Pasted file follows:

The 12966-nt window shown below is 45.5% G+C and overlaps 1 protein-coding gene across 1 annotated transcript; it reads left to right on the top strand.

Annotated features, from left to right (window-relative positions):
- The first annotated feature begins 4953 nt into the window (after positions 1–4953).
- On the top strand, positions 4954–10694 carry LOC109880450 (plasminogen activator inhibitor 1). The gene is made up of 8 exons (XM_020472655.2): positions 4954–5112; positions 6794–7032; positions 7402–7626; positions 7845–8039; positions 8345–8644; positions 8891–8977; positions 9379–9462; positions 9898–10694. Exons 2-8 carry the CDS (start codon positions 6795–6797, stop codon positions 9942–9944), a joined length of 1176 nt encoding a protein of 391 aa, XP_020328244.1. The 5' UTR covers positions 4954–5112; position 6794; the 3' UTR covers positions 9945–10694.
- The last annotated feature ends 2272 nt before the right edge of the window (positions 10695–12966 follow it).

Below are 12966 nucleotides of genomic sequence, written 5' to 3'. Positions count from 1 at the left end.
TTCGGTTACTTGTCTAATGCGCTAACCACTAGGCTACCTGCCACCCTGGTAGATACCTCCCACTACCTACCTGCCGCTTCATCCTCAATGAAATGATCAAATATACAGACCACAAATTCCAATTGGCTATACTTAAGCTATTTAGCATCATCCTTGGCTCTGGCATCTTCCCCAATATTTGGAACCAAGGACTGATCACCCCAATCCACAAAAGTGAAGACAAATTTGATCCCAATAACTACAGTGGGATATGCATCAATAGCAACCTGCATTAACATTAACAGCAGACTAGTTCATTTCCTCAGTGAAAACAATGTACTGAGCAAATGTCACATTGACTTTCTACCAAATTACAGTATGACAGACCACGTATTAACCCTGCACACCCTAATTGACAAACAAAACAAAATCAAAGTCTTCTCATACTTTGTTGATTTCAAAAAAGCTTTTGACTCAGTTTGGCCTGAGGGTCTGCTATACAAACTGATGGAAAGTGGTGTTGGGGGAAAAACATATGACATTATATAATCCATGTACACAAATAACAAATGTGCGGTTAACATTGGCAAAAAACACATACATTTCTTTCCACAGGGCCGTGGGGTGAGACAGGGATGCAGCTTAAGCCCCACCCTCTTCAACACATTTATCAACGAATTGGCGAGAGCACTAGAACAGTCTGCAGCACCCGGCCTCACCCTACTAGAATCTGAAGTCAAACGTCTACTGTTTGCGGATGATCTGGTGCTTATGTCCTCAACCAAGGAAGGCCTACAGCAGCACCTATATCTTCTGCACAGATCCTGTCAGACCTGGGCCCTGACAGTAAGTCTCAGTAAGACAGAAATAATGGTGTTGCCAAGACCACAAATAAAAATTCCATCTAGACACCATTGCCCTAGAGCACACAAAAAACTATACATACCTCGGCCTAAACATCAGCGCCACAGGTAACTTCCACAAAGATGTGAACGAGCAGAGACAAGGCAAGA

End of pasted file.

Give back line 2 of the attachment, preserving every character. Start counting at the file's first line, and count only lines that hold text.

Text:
Annotated features, from left to right (window-relative positions):